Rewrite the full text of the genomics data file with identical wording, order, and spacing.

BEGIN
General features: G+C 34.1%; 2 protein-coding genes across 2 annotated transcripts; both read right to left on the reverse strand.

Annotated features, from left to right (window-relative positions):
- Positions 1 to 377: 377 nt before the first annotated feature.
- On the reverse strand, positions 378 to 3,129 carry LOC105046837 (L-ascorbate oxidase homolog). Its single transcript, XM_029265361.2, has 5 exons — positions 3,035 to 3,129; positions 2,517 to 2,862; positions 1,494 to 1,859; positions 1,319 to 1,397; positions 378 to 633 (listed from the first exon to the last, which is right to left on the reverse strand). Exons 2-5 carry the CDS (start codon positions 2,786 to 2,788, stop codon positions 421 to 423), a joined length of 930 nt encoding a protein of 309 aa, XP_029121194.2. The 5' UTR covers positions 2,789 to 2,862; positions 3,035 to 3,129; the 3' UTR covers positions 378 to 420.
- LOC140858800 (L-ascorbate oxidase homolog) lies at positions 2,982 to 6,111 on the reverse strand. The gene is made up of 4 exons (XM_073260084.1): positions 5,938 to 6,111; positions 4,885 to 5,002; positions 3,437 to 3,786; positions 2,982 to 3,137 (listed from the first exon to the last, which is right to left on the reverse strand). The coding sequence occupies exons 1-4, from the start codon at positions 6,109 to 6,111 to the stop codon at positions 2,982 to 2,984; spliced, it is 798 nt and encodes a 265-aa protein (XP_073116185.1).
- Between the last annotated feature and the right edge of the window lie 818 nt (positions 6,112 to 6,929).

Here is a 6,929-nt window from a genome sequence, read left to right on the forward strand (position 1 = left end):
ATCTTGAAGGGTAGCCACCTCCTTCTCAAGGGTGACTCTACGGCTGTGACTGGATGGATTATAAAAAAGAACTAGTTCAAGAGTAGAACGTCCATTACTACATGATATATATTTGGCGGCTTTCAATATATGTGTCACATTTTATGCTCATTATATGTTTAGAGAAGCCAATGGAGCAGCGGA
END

General features: G+C 34.1%; 2 protein-coding genes across 2 annotated transcripts; both read right to left on the reverse strand.

Annotated features, from left to right (window-relative positions):
- Positions 1 to 377: 377 nt before the first annotated feature.
- On the reverse strand, positions 378 to 3,129 carry LOC105046837 (L-ascorbate oxidase homolog). Its single transcript, XM_029265361.2, has 5 exons — positions 3,035 to 3,129; positions 2,517 to 2,862; positions 1,494 to 1,859; positions 1,319 to 1,397; positions 378 to 633 (listed from the first exon to the last, which is right to left on the reverse strand). Exons 2-5 carry the CDS (start codon positions 2,786 to 2,788, stop codon positions 421 to 423), a joined length of 930 nt encoding a protein of 309 aa, XP_029121194.2. The 5' UTR covers positions 2,789 to 2,862; positions 3,035 to 3,129; the 3' UTR covers positions 378 to 420.
- LOC140858800 (L-ascorbate oxidase homolog) lies at positions 2,982 to 6,111 on the reverse strand. The gene is made up of 4 exons (XM_073260084.1): positions 5,938 to 6,111; positions 4,885 to 5,002; positions 3,437 to 3,786; positions 2,982 to 3,137 (listed from the first exon to the last, which is right to left on the reverse strand). The coding sequence occupies exons 1-4, from the start codon at positions 6,109 to 6,111 to the stop codon at positions 2,982 to 2,984; spliced, it is 798 nt and encodes a 265-aa protein (XP_073116185.1).
- Between the last annotated feature and the right edge of the window lie 818 nt (positions 6,112 to 6,929).

Here is a 6,929-nt window from a genome sequence, read left to right on the forward strand (position 1 = left end):
ATCTTGAAGGGTAGCCACCTCCTTCTCAAGGGTGACTCTACGGCTGTGACTGGATGGATTATAAAAAAGAACTAGTTCAAGAGTAGAACGTCCATTACTACATGATATATATTTGGCGGCTTTCAATATATGTGTCACATTTTATGCTCATTATATGTTTAGAGAAGCCAATGGAGCAGCGGA